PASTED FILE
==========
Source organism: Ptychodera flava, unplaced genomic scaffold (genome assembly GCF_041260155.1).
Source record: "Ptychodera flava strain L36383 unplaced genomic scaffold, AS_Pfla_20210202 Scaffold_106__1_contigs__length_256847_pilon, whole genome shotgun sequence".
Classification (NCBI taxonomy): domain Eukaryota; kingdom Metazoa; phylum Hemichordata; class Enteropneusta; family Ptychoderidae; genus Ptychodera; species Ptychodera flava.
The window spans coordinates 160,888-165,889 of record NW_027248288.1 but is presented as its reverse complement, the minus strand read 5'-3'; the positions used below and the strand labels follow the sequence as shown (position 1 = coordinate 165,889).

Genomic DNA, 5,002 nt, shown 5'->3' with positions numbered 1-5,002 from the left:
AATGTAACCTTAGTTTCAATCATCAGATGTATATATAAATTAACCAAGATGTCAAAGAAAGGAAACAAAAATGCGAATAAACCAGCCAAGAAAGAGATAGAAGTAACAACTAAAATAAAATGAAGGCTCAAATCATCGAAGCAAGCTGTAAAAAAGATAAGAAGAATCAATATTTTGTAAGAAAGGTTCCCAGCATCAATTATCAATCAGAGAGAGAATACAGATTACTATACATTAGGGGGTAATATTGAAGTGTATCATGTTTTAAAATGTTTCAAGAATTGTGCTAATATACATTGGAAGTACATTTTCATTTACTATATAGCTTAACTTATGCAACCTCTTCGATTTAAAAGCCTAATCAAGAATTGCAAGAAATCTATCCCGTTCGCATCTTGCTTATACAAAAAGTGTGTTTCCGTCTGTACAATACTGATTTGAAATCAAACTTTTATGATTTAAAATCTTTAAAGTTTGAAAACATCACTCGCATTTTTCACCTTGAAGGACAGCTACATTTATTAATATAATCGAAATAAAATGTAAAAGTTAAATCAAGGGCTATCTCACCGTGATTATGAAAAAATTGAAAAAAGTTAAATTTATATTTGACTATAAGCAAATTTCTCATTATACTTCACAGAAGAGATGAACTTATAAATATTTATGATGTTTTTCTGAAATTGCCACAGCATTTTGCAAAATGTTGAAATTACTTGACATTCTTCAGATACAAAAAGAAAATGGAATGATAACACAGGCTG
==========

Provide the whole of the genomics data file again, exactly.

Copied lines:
Source organism: Ptychodera flava, unplaced genomic scaffold (genome assembly GCF_041260155.1).
Source record: "Ptychodera flava strain L36383 unplaced genomic scaffold, AS_Pfla_20210202 Scaffold_106__1_contigs__length_256847_pilon, whole genome shotgun sequence".
Classification (NCBI taxonomy): domain Eukaryota; kingdom Metazoa; phylum Hemichordata; class Enteropneusta; family Ptychoderidae; genus Ptychodera; species Ptychodera flava.
The window spans coordinates 160,888-165,889 of record NW_027248288.1 but is presented as its reverse complement, the minus strand read 5'-3'; the positions used below and the strand labels follow the sequence as shown (position 1 = coordinate 165,889).

Genomic DNA, 5,002 nt, shown 5'->3' with positions numbered 1-5,002 from the left:
AATGTAACCTTAGTTTCAATCATCAGATGTATATATAAATTAACCAAGATGTCAAAGAAAGGAAACAAAAATGCGAATAAACCAGCCAAGAAAGAGATAGAAGTAACAACTAAAATAAAATGAAGGCTCAAATCATCGAAGCAAGCTGTAAAAAAGATAAGAAGAATCAATATTTTGTAAGAAAGGTTCCCAGCATCAATTATCAATCAGAGAGAGAATACAGATTACTATACATTAGGGGGTAATATTGAAGTGTATCATGTTTTAAAATGTTTCAAGAATTGTGCTAATATACATTGGAAGTACATTTTCATTTACTATATAGCTTAACTTATGCAACCTCTTCGATTTAAAAGCCTAATCAAGAATTGCAAGAAATCTATCCCGTTCGCATCTTGCTTATACAAAAAGTGTGTTTCCGTCTGTACAATACTGATTTGAAATCAAACTTTTATGATTTAAAATCTTTAAAGTTTGAAAACATCACTCGCATTTTTCACCTTGAAGGACAGCTACATTTATTAATATAATCGAAATAAAATGTAAAAGTTAAATCAAGGGCTATCTCACCGTGATTATGAAAAAATTGAAAAAAGTTAAATTTATATTTGACTATAAGCAAATTTCTCATTATACTTCACAGAAGAGATGAACTTATAAATATTTATGATGTTTTTCTGAAATTGCCACAGCATTTTGCAAAATGTTGAAATTACTTGACATTCTTCAGATACAAAAAGAAAATGGAATGATAACACAGGCTG